Magazine article Opera Canada

Turning Tortures into Triumphs: In a New Biographical Study, Author James Neufeld Recounts Soprano Lois Marshall's Operatic Encounters with Conductor Sir Thomas Beecham

Magazine article Opera Canada

Turning Tortures into Triumphs: In a New Biographical Study, Author James Neufeld Recounts Soprano Lois Marshall's Operatic Encounters with Conductor Sir Thomas Beecham

Article excerpt

IN 1956, Lois Marshall got the break that eventually introduced her to European audiences and propelled her career onto the worldwide stage. Sir Thomas Beecham was one of the most flamboyant and popular British conductors of the 20th century, famous for his wealthy background (he was the heir to the Beecham Pills fortune), his wit and the women in his life. A 1935 Beecham recording of the final act of La boheme had moved Lois so deeply when she was a young student. At the time of that recording, Beecham was estranged from his first wife, in a long-standing relationship with Lady Cunard, who raised funds for some of his musical ventures, and conducting an affair with his Mimi in the recording, Ria Perli, who had a son by him. The Lady Beecham whom Lois would meet in 1956 was yet another woman, a pianist named Betty Humby, whom Beecham had married in 1943 after both he and Humby had obtained divorces from their uncooperative spouses in Idaho City, Idaho, outside British jurisdiction.

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Beecham had a prolific recording career, and by early 1956 had nearly completed a recording of Handel's oratorio, Solomon, with the beloved British singer Elsie Morrison as one of the two sopranos. He had omitted the other soprano part, claiming to be unsatisfied with any of the singers at his disposal in Europe at the time. (According to Maureen Forrester, Beecham delighted in leaving major recording projects unfinished in this way, part of an ongoing vendetta with his recording company.) While on a North American tour in the first months of 1956, he contacted Lois and invited her to come to Cleveland to audition for the role in Solomon. She squeezed the trip into her touring schedule and won the recording contract. Then, in March 1956, Beecham came to Toronto to conduct the Toronto Symphony Orchestra. It is likely on this visit that he contacted Lois a second time and invited her to audition for another of his projects, a recording of Mozart's Die Entfuhrung aus dem Serail. He had been looking, he said, for a soprano for the part of Konstanze, the dramatic heroine, for 25 years. Lois had major bookings in San Francisco and Minneapolis at the end of the month, but again, she shoehorned the audition into her schedule.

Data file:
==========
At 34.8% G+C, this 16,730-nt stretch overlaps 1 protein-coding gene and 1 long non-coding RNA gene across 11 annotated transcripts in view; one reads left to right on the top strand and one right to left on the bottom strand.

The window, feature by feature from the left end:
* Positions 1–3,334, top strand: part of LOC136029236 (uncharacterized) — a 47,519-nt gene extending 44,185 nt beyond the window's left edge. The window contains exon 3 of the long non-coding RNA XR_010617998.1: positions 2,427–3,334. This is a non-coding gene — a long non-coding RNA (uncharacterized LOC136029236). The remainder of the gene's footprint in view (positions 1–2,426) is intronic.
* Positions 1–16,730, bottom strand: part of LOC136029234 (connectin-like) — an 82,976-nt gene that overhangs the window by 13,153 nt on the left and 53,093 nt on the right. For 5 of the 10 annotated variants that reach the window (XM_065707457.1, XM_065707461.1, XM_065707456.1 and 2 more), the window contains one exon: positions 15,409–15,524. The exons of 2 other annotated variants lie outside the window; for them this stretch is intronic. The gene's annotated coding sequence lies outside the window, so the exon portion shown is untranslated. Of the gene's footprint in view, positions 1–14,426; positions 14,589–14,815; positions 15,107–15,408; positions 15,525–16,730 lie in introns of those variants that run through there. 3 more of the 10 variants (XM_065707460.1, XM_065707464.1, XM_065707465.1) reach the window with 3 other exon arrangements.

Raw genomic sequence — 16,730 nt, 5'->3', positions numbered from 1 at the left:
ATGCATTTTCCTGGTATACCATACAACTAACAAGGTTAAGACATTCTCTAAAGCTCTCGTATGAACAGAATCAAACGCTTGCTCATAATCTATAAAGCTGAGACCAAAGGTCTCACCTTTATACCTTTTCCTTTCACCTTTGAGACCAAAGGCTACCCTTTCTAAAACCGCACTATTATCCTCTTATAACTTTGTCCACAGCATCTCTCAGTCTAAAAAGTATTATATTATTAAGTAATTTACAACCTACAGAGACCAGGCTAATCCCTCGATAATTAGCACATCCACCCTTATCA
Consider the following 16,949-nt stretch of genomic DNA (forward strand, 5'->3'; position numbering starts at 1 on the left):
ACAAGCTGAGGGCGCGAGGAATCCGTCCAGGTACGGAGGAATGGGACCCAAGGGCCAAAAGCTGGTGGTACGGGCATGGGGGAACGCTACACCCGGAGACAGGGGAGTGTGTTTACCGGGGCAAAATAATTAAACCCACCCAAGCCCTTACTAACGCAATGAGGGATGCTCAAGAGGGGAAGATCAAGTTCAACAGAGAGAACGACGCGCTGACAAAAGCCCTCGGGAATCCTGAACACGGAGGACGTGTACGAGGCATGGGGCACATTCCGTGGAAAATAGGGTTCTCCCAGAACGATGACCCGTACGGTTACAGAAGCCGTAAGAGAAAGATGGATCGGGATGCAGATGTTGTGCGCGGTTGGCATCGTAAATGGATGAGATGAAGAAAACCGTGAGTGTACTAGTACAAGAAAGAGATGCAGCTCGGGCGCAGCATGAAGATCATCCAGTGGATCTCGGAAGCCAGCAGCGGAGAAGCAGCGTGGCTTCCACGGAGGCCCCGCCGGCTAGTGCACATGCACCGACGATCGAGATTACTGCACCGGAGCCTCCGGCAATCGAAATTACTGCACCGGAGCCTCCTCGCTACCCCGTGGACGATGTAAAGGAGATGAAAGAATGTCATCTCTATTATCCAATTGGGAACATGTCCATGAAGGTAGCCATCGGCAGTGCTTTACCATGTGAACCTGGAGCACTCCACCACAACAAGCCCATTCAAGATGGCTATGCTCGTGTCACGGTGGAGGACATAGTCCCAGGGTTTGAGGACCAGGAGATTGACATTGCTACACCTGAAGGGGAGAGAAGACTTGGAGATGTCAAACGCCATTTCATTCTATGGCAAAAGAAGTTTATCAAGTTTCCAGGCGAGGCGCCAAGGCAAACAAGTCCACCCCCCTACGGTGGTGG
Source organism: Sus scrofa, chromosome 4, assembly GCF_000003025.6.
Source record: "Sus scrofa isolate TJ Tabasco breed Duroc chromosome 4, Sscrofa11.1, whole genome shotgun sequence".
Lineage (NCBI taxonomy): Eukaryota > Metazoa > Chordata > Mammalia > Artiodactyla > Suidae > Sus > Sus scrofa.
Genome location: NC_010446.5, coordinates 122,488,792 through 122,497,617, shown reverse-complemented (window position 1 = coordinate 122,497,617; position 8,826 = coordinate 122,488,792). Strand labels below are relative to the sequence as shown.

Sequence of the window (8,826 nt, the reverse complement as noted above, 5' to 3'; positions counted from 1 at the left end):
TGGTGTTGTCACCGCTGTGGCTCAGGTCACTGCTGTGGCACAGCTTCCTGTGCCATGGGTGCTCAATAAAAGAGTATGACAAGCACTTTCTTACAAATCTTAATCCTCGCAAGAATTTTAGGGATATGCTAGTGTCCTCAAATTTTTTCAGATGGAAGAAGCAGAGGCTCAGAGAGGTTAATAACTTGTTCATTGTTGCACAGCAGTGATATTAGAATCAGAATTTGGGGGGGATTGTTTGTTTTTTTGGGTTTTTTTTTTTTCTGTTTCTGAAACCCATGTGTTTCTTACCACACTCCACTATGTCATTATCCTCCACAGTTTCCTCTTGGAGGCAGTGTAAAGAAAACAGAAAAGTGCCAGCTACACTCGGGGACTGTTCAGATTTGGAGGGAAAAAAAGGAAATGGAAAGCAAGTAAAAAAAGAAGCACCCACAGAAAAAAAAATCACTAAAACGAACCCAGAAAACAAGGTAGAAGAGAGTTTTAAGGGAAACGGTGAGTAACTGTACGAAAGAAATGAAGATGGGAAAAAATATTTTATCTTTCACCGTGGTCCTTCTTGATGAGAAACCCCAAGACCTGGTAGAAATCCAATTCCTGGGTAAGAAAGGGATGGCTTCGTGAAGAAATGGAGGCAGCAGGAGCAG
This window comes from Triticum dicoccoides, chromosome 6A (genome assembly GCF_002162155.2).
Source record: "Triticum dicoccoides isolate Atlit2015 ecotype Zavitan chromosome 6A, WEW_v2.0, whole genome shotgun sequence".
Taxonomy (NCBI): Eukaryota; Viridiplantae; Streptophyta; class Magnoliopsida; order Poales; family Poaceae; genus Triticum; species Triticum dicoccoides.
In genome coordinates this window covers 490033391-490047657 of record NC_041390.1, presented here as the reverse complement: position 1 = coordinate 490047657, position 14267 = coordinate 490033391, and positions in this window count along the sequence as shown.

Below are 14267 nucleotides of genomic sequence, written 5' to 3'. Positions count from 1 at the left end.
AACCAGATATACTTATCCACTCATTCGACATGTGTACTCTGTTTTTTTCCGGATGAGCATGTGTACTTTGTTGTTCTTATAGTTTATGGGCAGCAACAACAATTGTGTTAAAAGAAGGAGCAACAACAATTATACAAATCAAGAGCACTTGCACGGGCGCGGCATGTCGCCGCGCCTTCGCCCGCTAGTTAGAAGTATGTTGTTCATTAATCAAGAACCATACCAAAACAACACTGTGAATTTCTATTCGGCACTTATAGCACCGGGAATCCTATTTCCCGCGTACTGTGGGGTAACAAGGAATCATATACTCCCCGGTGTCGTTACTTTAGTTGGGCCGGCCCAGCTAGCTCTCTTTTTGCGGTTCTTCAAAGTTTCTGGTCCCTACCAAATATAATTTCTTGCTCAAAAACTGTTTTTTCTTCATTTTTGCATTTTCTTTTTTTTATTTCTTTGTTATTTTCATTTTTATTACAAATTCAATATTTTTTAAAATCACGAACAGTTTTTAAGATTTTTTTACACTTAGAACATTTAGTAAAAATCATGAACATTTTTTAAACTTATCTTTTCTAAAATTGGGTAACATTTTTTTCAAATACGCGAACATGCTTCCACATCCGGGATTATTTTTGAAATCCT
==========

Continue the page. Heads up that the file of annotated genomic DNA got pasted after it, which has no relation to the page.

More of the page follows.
It took place at a Toronto church, with Weldon Kilburn [her coach, accompanist and, later, her husband] providing accompaniment. Lois had been singing one of Konstanze's big arias, "Martern aller Arten," since at least 1948, when she performed it at Massey Hall in the Royal Conservatory's annual closing concert, an audacious choice for a 23-year-old student. The title translates freely as "Tortures of All Sorts," and for all but the most accomplished singers it can be pure torture to sing. Lois didn't know the rest of the opera, however, so she swotted up another of Konstanze's arias and went to the audition with two of the three major solos under her belt, memorized as usual. After taking her through her prepared material, Beecham asked her to sing the third aria as well, brushing over her objections that she had never looked at it. "Never mind. Sing it anyway. We'll then find out what kind of a sight-reader you are." With only one score between them, Lois had to peer awkwardly over Weldon's shoulder while they both sight-read the aria. Beecham offered her the recording contract at the conclusion of the audition.

With two recording projects for Beecham lined up, Lois took her first trip to Europe in the spring and summer of 1956. Most of May was spent in recording sessions with Sir Thomas. In the case of Solomon, it was simply a matter of recording Lois's solo tracks with the orchestra, since the rest of the work had already been recorded in two separate sessions in November and December 1955. Lois was somewhat surprised by Beecham's casual informality. Time did not seem to be an issue, and he was always ready to digress for a joke or an anecdote. However, for the Abduction recording sessions the opera's full forces assembled in London's Kingsway Hall--the Royal Philharmonic Orchestra, the Beecham Choral Society, Sir Thomas accompanied by Lady Beecham, and the vocal soloists, Lois, Ilse Hollweg, fellow Canadian Leopold Simoneau (already acknowledged as one of the supreme Mozart interpreters of his day), Gerhard Unger and Gottlob Frick. …

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